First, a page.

Malaysia's last Sumatran rhino has died from cancer, meaning the species is extinct in the South Asian country.
Iman had suffered from uterine tumours since she was captured in March 2014.
Augustine Tuuga, director of the wildlife department in eastern Sabah state on Borneo island, said tumours on Iman's bladder caused a lot of pain and brought her death sooner than expected.
Iman died of natural causes due to shock at the age of 25, according to the wildlife department in eastern Sabah state on Borneo island.
Sabah environment minister Christina Liew said: "Despite us knowing that this would happen sooner rather than later, we are so very saddened by this news."
Sabah's only male rhino died six months ago and another female rhino died in 2017.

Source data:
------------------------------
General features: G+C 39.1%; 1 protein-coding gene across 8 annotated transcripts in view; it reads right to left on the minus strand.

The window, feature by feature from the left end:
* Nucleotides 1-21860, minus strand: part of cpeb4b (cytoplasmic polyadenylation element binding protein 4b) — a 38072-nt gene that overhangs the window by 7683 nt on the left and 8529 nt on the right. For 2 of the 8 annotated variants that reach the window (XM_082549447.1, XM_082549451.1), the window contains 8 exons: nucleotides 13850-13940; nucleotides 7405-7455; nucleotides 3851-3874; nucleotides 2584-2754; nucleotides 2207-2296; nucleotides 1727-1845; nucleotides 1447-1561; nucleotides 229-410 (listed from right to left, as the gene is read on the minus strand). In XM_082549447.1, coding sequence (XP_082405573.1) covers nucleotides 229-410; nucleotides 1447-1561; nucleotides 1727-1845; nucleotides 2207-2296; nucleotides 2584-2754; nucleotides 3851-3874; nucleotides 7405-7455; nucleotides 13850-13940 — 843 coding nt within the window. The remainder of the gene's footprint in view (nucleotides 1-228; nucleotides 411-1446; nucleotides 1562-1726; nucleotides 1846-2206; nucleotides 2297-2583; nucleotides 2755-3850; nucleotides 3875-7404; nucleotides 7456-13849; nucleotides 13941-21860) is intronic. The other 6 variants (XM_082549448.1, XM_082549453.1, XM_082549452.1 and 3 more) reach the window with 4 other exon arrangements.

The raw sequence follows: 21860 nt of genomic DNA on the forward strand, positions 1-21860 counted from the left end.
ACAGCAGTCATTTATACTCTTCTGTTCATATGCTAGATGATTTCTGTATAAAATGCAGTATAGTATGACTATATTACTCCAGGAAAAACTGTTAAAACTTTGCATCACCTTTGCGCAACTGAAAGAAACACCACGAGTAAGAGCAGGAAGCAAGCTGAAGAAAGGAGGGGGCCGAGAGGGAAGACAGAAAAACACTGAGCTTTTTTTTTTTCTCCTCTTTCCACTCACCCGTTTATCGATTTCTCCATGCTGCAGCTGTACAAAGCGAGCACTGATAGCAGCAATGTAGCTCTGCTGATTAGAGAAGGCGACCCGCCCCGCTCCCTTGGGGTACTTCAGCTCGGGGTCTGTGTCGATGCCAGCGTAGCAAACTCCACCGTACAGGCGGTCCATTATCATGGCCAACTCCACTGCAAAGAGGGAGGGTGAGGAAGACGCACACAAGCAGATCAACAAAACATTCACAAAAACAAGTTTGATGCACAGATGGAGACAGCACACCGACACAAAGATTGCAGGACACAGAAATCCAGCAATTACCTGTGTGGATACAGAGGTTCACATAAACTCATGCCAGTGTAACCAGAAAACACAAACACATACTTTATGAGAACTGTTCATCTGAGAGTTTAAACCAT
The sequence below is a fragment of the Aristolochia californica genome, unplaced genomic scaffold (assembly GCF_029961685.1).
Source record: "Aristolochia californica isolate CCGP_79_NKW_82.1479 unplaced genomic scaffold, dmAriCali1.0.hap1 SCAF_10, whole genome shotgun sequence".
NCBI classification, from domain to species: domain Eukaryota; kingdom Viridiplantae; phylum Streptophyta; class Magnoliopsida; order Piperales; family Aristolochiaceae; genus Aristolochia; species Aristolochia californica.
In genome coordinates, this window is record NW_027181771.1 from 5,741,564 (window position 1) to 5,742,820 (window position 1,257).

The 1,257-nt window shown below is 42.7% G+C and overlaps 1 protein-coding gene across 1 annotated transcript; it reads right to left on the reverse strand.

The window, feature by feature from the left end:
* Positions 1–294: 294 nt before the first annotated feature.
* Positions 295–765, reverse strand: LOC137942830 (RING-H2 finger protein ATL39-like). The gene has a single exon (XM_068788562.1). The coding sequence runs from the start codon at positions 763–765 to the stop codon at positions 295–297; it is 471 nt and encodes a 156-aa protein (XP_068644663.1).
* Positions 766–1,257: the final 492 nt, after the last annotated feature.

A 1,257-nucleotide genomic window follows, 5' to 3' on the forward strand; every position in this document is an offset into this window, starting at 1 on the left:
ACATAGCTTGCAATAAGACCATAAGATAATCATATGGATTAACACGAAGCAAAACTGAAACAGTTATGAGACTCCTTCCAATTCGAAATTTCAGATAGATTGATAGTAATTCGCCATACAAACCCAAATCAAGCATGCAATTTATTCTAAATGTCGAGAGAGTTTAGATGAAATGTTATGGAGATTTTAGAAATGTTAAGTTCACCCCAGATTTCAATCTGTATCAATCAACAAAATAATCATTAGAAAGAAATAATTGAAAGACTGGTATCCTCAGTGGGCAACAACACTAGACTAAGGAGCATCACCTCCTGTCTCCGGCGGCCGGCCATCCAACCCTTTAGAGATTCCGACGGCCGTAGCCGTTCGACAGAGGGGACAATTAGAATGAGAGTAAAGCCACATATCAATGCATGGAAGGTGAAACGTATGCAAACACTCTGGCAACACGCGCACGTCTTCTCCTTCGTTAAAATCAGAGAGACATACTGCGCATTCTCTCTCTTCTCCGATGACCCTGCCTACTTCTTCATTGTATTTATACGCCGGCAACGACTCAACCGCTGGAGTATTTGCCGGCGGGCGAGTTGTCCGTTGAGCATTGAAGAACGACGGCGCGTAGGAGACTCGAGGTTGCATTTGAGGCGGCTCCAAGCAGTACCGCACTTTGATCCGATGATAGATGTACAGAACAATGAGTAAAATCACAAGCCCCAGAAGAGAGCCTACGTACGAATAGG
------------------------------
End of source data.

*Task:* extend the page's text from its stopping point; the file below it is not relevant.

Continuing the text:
Efforts to breed them naturally failed.
Their eggs have been harvested for reproduction through artificial insemination, possibly in collaboration with Indonesia.
The Sumatran rhino once roamed across Asia and as far as India but deforestation and especially poaching have culled their numbers dramatically.
According to the World Wildlife Fund, just two captive females have reproduced in the last 15 years.
The WWF estimates there are only about 80 Sumatran rhinos remaining in the world, mostly on the Indonesian island of Sumatra and the Indonesian side of Borneo.
Some conservationists expect the whole species will be extinct in a few decades.